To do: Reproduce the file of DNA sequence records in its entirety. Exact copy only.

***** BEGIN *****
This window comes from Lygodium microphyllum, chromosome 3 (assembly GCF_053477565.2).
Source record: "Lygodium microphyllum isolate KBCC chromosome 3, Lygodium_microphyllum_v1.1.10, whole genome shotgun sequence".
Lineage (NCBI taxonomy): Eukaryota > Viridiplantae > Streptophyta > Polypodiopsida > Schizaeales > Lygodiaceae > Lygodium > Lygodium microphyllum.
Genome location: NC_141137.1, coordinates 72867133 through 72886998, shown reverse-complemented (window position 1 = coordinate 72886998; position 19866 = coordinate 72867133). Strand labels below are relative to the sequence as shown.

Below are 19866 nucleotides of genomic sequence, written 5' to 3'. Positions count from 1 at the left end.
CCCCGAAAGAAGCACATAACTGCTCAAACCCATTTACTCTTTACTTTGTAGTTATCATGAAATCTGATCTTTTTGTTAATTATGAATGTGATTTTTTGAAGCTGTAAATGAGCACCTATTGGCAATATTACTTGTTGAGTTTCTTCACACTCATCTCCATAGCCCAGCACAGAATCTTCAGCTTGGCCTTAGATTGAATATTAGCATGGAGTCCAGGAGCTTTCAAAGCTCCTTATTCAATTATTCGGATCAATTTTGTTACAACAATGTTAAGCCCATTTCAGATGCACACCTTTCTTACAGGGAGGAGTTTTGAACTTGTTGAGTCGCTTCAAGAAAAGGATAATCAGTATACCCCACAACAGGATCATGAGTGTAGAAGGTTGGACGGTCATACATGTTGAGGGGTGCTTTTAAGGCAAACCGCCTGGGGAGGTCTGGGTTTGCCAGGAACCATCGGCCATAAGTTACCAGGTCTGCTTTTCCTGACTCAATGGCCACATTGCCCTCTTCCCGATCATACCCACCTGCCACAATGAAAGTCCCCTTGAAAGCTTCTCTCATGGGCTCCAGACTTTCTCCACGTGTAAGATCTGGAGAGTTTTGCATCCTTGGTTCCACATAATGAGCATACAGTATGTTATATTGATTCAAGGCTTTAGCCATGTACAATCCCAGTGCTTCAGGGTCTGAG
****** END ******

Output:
This window comes from Lygodium microphyllum, chromosome 3 (assembly GCF_053477565.2).
Source record: "Lygodium microphyllum isolate KBCC chromosome 3, Lygodium_microphyllum_v1.1.10, whole genome shotgun sequence".
Lineage (NCBI taxonomy): Eukaryota > Viridiplantae > Streptophyta > Polypodiopsida > Schizaeales > Lygodiaceae > Lygodium > Lygodium microphyllum.
Genome location: NC_141137.1, coordinates 72867133 through 72886998, shown reverse-complemented (window position 1 = coordinate 72886998; position 19866 = coordinate 72867133). Strand labels below are relative to the sequence as shown.

Below are 19866 nucleotides of genomic sequence, written 5' to 3'. Positions count from 1 at the left end.
CCCCGAAAGAAGCACATAACTGCTCAAACCCATTTACTCTTTACTTTGTAGTTATCATGAAATCTGATCTTTTTGTTAATTATGAATGTGATTTTTTGAAGCTGTAAATGAGCACCTATTGGCAATATTACTTGTTGAGTTTCTTCACACTCATCTCCATAGCCCAGCACAGAATCTTCAGCTTGGCCTTAGATTGAATATTAGCATGGAGTCCAGGAGCTTTCAAAGCTCCTTATTCAATTATTCGGATCAATTTTGTTACAACAATGTTAAGCCCATTTCAGATGCACACCTTTCTTACAGGGAGGAGTTTTGAACTTGTTGAGTCGCTTCAAGAAAAGGATAATCAGTATACCCCACAACAGGATCATGAGTGTAGAAGGTTGGACGGTCATACATGTTGAGGGGTGCTTTTAAGGCAAACCGCCTGGGGAGGTCTGGGTTTGCCAGGAACCATCGGCCATAAGTTACCAGGTCTGCTTTTCCTGACTCAATGGCCACATTGCCCTCTTCCCGATCATACCCACCTGCCACAATGAAAGTCCCCTTGAAAGCTTCTCTCATGGGCTCCAGACTTTCTCCACGTGTAAGATCTGGAGAGTTTTGCATCCTTGGTTCCACATAATGAGCATACAGTATGTTATATTGATTCAAGGCTTTAGCCATGTACAATCCCAGTGCTTCAGGGTCTGAG